Until you bring the unconscious into consciousness, it will rule your life and you will call it fate. Paraphrased from Carl Jung, Man and His Symbols.
Do you feel a need to please everyone and take care of everything to be sure they’re all happy? Are you always rushing to do everything as fast as you can? Are you a perfectionist, believing everything has to be exactly right, perfect as possible? Do you feel like you’re trying hard but still fall short? Are you determined to tough out whatever happens no matter how you actually feel?
If so, you may be driven by one or more of the Five Transactional Analysis (TA) Drivers identified by psychologist Taibi Kahler. These Drivers are ways you learned as a child to get through life in your family, at school, and with friends. They were undoubtedly helpful then. That’s why you adopted them as part of your personality and your beliefs about life.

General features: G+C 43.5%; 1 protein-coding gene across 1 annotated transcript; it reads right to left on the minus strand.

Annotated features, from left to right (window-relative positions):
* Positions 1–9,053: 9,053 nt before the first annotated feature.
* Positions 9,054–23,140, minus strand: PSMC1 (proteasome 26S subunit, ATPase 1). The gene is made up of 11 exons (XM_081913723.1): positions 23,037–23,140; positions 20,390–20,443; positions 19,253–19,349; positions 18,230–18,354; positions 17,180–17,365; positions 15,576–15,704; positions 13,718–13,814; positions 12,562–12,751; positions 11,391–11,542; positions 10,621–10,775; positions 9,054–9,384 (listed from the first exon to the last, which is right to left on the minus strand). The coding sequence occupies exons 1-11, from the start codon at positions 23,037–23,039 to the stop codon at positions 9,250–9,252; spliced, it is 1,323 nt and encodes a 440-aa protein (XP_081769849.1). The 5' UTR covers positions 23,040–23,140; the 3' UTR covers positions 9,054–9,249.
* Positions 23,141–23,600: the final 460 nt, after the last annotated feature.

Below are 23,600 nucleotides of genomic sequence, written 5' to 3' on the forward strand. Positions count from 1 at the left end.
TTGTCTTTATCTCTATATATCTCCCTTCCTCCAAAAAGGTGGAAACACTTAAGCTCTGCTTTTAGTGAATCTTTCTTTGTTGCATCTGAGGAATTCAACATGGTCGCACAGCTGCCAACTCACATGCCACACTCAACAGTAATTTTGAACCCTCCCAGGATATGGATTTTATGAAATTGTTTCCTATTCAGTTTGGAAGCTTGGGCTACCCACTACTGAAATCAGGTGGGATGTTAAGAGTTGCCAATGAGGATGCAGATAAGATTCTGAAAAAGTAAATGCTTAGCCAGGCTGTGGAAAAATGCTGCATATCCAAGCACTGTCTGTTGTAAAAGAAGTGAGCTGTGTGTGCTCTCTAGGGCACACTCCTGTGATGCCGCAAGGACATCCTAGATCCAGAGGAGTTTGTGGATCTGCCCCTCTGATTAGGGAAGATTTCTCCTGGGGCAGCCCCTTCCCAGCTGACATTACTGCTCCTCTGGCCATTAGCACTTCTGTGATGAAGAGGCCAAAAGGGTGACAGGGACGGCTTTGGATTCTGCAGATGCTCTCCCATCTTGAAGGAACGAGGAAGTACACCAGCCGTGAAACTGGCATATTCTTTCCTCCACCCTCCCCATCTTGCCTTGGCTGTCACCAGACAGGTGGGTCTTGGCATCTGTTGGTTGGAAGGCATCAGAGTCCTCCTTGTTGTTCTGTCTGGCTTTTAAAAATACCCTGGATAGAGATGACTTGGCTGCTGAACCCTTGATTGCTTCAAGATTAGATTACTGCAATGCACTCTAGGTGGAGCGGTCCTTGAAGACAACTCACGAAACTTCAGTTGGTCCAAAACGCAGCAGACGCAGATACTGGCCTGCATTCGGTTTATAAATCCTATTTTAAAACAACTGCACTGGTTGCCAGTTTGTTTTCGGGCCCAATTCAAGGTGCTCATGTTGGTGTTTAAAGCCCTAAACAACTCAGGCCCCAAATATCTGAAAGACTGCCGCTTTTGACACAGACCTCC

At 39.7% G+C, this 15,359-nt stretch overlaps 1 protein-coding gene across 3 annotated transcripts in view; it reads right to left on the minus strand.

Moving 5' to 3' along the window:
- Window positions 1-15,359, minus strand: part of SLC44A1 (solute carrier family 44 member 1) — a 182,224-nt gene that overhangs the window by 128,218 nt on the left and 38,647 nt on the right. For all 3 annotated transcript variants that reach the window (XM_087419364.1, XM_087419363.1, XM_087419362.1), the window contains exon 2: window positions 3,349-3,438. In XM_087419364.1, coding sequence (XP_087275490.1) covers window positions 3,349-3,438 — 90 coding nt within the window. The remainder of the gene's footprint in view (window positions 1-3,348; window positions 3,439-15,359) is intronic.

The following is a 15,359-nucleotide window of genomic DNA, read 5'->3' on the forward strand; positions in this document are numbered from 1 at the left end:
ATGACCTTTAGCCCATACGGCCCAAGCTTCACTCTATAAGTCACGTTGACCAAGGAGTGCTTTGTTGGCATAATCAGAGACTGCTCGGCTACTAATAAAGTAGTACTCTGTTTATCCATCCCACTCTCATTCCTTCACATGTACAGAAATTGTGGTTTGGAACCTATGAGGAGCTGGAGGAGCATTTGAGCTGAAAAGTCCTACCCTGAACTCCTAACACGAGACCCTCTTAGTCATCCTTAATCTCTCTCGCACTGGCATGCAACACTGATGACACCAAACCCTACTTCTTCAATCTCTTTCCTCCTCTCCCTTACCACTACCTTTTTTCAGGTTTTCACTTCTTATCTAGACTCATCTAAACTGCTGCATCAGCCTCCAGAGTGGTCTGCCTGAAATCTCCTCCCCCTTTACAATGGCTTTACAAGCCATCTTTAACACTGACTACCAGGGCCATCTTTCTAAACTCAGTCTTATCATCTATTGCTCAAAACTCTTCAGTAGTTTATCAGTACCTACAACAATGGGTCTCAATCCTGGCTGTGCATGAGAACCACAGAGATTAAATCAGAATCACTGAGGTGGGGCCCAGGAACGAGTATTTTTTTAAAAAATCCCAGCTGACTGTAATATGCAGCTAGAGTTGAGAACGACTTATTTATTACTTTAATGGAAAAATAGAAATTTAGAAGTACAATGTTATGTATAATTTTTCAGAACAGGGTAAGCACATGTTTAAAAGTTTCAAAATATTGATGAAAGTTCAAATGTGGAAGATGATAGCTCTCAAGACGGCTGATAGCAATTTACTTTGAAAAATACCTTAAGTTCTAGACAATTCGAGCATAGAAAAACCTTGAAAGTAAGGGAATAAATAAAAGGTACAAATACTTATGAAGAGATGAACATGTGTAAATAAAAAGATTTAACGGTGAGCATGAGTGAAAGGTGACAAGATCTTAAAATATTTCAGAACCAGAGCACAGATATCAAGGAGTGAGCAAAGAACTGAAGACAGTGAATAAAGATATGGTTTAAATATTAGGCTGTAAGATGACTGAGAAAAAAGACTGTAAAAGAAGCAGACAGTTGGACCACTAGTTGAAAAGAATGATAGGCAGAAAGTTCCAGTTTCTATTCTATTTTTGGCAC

In the long run, while they have some remaining benefits, they make life as an adult more difficult than need be. They cause a lot of stress, anxiety, depression, and negative physical symptoms because they sap your energy, foil your best efforts to achieve them, decrease your self-esteem, and interfere with your ability to enjoy life.
The problem is that you are driven to do them. They take away your choice of how to react to others and situations. They force you to adhere to them. At times we all choose to do these things for a period of time in particular circumstances. On a job or in a crisis, for example. Driver behaviors are not a choice, nor are they just for certain circumstances. They are based on subconscious, erroneous thinking that drives us nearly all the time for nearly everything.
See if you recognize yourself in any of these five psychological Drivers. If so, don’t worry. You can escape their tyranny.